The economic problem from the example is that it appears that no one owns the right to enter the airport. If this right is made private to either A, B or some third party (such as the airport authority), then if transaction costs are zero there is a surplus enhancing transaction possible.

To illustrate the externality concept, my preferred example is a smoker sitting beside a non smoker (I visualise it at a bar). When lighting up, the smoker considers the cost of the cigarettes, the impact on his own health, etc. However, he doesn't consider the costs borne by the non-smoker sitting next to him (discomfort, health, etc).

[This is a different "John" from the one who commented previously in this thread. I suggest that one or the other of you might want to take on a more identifying nick, such as a last initial or some other more identifying info when you post comments. Just a suggestion, lest readers confuse your comments.--Econlib Ed.]

Arthur writes:

You are double counting. And the problem is that just because people are considering the cost it doesn't mean it isn't an externality.


The problem is not that some costs are not accounted when there are externalities. The problem is that people who account the costs are not the same people who produce the costs.

Let me try a prisoner's dilemma example:

There are two ways to get to the airport, by bus and by car. People prefer to go by car, but that imposes externalities on others.

The payoffs for two agents A and B are:

Bus/Bus: {2,2}
Car/Bus: {3,-1}
Bus/Car: {-1,3}
Car/Car: {0,0}

When changing from Bus to Car an agent imposes a cost of 3 on the other agent. To internalize this externality we could tax this choice by 3, and give 3 to the other agent. The payoffs then become:

Bus/Bus: {2,2}
Car/Bus: {0,2}
Bus/Car: {2,0}
Car/Car: {0,0}

And people start riding the bus.

J Scheppers writes:

Mike Davis (with Patrick Sullivan's concurance) along with Capt. Parker have great responses.

Let's say for example you had a pigouvian fairy that took $10 from passenger A and gave it to passenger B for the costs imposed. Wouldn't the fairy need to do the same in the reverse direction. Not meaning A did not impose a cost on B, but to a reasonable degree the costs are internalized.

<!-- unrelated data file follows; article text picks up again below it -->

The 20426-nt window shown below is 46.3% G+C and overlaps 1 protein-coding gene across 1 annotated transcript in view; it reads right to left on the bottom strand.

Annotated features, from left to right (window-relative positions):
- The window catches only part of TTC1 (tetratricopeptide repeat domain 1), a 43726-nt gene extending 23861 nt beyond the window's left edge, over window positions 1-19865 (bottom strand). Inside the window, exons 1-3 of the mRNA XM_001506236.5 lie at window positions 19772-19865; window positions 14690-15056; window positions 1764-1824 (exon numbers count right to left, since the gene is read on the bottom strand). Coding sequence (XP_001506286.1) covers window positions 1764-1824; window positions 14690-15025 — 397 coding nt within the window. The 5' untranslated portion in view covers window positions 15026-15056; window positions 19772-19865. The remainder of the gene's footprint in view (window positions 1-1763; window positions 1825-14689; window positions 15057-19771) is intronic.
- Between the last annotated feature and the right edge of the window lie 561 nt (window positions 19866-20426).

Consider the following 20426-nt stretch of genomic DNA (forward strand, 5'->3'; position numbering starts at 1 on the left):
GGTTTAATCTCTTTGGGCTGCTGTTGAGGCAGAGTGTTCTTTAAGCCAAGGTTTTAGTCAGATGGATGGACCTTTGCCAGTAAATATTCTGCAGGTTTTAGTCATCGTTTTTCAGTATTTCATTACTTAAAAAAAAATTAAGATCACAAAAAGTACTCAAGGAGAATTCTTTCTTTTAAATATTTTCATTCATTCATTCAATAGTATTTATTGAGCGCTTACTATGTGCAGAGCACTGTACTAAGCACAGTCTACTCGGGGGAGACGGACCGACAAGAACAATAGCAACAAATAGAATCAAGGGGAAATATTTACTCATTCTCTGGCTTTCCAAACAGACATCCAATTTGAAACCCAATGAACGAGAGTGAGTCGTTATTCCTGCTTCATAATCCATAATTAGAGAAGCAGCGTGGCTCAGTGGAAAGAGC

Let Say Sam the regulatory correctly calculates the average $10 value of time and imposes a $10 tax. The likely outcome is fewer people would make the trip, but even though Sam the regulatory accepted full payment for the externality, it is highly likely that the A and B still on many occasions cause each other congestion, because they don't know if the other will show. This leading to a reduction in welfare.

Congestion in the sense of your example is fully internalized. Variation in valuation of time would induce an externality by a user, and arbitrage opportunities should exist to reduce the congestion.

I thank you Dr. Henderson. I have asked the question your student has asked to many economists. You laid out the question beautifully and elicited many great response, that will cause a significant externality as continue to question many more economists.

An externality must have a frame of reference to know external to what.

Jason writes:

I say airports, or maybe just smart corporations, often practice congestion pricing.

In St. Louis, parking is always available in the garages next to the Terminal. I think it's $23/day. The off-site parking can be maybe $5-$7/day with a 5 min shuttle ride.

The real economic story is what the cost/benefit analysis shows in hindsight. For St. Louis, the expansion was likely a rent-seeking exercise for TWA (Who?) started 20+ years ago. When StL was a TWA hub, there was a reasonable bit of traffic. But the futurists who could predict the growth of congestion failed to see the purchase TWA by American, who had more efficient hubs elsewhere and basically left town while the expanded runway was being constructed. There were traveler tax increases, eminent domain hearings, native american burial ground relocation, noise abatement procedures; just a political power smorgasbord.

Save weather events, today there is little actual flight congestion at Lambert Airport. I think they work really hard to put some use to the new runway.

There are slowdowns in the TSA lines at times, probably because staffing is right-sized due to so little flight congestion.

But I can even bypass most of the congestion there by paying Southwest Airlines for the "Fly-By" line.

David O. Cushman writes:

The situation can be interpreted as a Cournot problem, but duopsony rather than duopoly. (1) Assume two buyers, A and B, who recognized their mutual dependence. (2) Keep it simple: assume no marginal cost to "buy" (use) the airport (or whatever) service. (3) Assume linear demands and, to continue keeping it (relatively) simple, some concrete numbers: In the absence of the other person, assume each would use the airport 10 times per "month" (Q demanded at zero marginal cost), while a marginal cost (or price) of $10 would generate 0 uses by a given person. Assume that for each time per month B uses the airport, A reduces trips by 1/2 a trip in response to congestion, and B responds the same to A. (That is, each person's marginal congestion cost is $0.50 for each trip by the other.)